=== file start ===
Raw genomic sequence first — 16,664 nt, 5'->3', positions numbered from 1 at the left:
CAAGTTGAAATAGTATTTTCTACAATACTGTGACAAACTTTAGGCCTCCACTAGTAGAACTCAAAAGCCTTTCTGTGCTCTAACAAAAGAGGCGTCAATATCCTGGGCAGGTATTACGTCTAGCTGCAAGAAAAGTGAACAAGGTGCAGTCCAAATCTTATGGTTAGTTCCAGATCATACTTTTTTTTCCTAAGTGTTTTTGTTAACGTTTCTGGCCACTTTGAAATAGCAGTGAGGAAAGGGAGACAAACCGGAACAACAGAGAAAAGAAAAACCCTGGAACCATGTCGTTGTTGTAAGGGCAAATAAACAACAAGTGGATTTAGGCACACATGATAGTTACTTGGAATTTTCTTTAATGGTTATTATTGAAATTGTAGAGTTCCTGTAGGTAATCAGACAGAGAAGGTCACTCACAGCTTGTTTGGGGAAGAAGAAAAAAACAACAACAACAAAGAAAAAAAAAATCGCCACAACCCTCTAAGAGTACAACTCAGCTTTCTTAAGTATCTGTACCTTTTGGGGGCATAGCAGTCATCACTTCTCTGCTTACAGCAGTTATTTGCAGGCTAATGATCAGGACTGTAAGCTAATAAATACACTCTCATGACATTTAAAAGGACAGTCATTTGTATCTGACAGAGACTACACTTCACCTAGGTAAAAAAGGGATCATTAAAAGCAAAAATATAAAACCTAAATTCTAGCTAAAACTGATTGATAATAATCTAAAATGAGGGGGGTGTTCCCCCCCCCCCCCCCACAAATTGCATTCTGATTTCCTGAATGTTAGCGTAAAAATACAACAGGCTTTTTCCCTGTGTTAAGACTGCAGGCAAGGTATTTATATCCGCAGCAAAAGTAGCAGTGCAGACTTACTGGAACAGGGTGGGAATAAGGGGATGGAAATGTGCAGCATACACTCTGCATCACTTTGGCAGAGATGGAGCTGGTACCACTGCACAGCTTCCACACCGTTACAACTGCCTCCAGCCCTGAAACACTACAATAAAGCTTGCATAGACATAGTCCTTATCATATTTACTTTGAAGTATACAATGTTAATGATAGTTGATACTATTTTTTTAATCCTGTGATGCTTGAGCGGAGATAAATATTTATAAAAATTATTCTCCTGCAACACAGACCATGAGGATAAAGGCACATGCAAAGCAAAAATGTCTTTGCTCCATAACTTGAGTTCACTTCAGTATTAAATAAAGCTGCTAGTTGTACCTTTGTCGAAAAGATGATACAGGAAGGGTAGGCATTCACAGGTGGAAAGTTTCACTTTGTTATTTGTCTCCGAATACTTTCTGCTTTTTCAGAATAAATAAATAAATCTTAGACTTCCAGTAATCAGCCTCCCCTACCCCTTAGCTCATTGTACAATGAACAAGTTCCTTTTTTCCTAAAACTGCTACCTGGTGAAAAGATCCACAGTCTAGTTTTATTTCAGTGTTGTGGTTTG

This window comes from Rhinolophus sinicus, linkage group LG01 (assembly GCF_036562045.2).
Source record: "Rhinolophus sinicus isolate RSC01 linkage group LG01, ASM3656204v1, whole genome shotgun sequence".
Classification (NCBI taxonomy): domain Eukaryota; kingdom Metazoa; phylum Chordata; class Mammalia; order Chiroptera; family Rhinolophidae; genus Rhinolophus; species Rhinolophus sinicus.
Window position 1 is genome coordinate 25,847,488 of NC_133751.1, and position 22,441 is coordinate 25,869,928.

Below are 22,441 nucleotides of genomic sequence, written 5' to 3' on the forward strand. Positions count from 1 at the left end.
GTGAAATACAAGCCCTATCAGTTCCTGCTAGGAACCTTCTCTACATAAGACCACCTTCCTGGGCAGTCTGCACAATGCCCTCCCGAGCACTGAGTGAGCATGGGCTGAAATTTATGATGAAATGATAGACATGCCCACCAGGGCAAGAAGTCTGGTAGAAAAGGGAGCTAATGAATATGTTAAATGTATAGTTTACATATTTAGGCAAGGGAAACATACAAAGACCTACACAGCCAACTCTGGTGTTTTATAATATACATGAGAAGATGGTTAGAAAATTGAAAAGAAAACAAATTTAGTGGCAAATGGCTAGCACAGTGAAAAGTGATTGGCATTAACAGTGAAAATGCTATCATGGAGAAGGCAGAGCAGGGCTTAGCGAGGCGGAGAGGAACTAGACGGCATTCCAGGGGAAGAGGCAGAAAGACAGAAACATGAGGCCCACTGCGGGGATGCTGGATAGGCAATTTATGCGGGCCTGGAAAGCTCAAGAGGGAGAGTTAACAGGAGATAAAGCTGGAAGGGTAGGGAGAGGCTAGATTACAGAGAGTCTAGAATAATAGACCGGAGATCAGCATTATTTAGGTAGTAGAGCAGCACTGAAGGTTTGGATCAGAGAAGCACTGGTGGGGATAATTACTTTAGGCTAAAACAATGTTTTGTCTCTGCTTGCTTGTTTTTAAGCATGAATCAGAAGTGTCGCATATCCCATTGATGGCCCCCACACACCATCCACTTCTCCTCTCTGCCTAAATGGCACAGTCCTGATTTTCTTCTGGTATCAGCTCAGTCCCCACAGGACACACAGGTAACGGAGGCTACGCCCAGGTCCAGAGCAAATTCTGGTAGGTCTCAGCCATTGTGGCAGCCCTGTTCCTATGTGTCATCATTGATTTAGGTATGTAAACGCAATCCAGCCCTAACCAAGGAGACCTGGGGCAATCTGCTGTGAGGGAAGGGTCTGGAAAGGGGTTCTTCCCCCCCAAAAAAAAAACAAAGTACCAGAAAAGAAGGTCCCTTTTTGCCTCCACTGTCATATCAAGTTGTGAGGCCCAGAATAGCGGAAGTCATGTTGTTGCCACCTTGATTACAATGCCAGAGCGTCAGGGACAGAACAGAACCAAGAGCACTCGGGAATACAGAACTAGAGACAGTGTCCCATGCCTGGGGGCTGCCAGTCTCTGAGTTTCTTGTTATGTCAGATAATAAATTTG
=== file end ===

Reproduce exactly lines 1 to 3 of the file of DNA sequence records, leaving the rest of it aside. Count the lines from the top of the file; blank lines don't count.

Raw genomic sequence first — 16,664 nt, 5'->3', positions numbered from 1 at the left:
CAAGTTGAAATAGTATTTTCTACAATACTGTGACAAACTTTAGGCCTCCACTAGTAGAACTCAAAAGCCTTTCTGTGCTCTAACAAAAGAGGCGTCAATATCCTGGGCAGGTATTACGTCTAGCTGCAAGAAAAGTGAACAAGGTGCAGTCCAAATCTTATGGTTAGTTCCAGATCATACTTTTTTTTCCTAAGTGTTTTTGTTAACGTTTCTGGCCACTTTGAAATAGCAGTGAGGAAAGGGAGACAAACCGGAACAACAGAGAAAAGAAAAACCCTGGAACCATGTCGTTGTTGTAAGGGCAAATAAACAACAAGTGGATTTAGGCACACATGATAGTTACTTGGAATTTTCTTTAATGGTTATTATTGAAATTGTAGAGTTCCTGTAGGTAATCAGACAGAGAAGGTCACTCACAGCTTGTTTGGGGAAGAAGAAAAAAACAACAACAACAAAGAAAAAAAAAATCGCCACAACCCTCTAAGAGTACAACTCAGCTTTCTTAAGTATCTGTACCTTTTGGGGGCATAGCAGTCATCACTTCTCTGCTTACAGCAGTTATTTGCAGGCTAATGATCAGGACTGTAAGCTAATAAATACACTCTCATGACATTTAAAAGGACAGTCATTTGTATCTGACAGAGACTACACTTCACCTAGGTAAAAAAGGGATCATTAAAAGCAAAAATATAAAACCTAAATTCTAGCTAAAACTGATTGATAATAATCTAAAATGAGGGGGGTGTTCCCCCCCCCCCCCCCACAAATTGCATTCTGATTTCCTGAATGTTAGCGTAAAAATACAACAGGCTTTTTCCCTGTGTTAAGACTGCAGGCAAGGTATTTATATCCGCAGCAAAAGTAGCAGTGCAGACTTACTGGAACAGGGTGGGAATAAGGGGATGGAAATGTGCAGCATACACTCTGCATCACTTTGGCAGAGATGGAGCTGGTACCACTGCACAGCTTCCACACCGTTACAACTGCCTCCAGCCCTGAAACACTACAATAAAGCTTGCATAGACATAGTCCTTATCATATTTACTTTGAAGTATACAATGTTAATGATAGTTGATACTATTTTTTTAATCCTGTGATGCTTGAGCGGAGATAAATATTTATAAAAATTATTCTCCTGCAACACAGACCATGAGGATAAAGGCACATGCAAAGCAAAAATGTCTTTGCTCCATAACTTGAGTTCACTTCAGTATTAAATAAAGCTGCTAGTTGTACCTTTGTCGAAAAGATGATACAGGAAGGGTAGGCATTCACAGGTGGAAAGTTTCACTTTGTTATTTGTCTCCGAATACTTTCTGCTTTTTCAGAATAAATAAATAAATCTTAGACTTCCAGTAATCAGCCTCCCCTACCCCTTAGCTCATTGTACAATGAACAAGTTCCTTTTTTCCTAAAACTGCTACCTGGTGAAAAGATCCACAGTCTAGTTTTATTTCAGTGTTGTGGTTTG

This window comes from Rhinolophus sinicus, linkage group LG01 (assembly GCF_036562045.2).